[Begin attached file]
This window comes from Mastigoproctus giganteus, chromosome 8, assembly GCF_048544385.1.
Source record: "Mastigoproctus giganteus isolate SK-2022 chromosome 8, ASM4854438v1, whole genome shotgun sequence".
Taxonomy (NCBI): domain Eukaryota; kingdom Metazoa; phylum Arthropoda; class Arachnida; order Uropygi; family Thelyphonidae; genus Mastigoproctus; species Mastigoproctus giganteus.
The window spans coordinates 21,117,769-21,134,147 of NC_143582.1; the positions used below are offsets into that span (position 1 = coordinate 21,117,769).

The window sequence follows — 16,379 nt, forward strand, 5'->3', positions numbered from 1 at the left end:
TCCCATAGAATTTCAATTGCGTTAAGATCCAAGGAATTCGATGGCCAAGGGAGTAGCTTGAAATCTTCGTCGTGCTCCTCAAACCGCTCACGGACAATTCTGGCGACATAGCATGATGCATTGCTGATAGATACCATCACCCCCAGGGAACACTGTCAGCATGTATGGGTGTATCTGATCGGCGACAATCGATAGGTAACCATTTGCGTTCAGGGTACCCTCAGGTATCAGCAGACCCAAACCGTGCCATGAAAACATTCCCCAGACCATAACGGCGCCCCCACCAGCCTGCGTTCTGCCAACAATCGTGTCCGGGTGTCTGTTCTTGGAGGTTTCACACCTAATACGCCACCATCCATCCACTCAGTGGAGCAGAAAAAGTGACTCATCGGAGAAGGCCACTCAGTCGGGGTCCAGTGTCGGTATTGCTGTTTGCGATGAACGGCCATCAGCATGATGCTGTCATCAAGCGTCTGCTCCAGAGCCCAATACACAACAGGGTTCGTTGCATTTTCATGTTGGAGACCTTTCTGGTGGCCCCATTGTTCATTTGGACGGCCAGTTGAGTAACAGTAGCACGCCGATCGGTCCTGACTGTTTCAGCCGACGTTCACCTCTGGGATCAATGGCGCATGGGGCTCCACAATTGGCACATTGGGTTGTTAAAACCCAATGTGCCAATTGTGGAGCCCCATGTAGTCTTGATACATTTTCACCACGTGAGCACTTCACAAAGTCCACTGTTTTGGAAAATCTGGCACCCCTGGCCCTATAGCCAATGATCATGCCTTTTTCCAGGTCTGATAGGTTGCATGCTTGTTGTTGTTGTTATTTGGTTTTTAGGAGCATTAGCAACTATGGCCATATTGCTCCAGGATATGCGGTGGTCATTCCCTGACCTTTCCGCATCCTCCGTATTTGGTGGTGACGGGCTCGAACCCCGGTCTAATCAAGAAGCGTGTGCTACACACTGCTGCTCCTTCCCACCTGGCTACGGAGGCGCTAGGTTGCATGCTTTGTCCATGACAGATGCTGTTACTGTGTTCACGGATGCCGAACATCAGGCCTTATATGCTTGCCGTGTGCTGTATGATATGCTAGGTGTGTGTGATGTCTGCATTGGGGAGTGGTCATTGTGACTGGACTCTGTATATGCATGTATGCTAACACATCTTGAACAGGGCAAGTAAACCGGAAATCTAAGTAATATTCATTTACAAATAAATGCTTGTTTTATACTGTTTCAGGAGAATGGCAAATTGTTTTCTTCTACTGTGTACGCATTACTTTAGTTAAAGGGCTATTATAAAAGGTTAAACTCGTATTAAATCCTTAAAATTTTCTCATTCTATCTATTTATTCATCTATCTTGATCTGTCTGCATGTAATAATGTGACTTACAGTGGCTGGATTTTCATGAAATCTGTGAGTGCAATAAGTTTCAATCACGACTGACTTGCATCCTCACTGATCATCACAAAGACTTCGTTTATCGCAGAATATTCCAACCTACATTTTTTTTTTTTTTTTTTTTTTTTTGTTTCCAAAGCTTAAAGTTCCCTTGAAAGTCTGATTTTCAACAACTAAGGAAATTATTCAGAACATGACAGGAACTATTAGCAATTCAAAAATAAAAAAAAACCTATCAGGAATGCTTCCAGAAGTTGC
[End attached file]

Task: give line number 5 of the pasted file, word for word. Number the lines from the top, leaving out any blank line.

The window sequence follows — 16,379 nt, forward strand, 5'->3', positions numbered from 1 at the left end: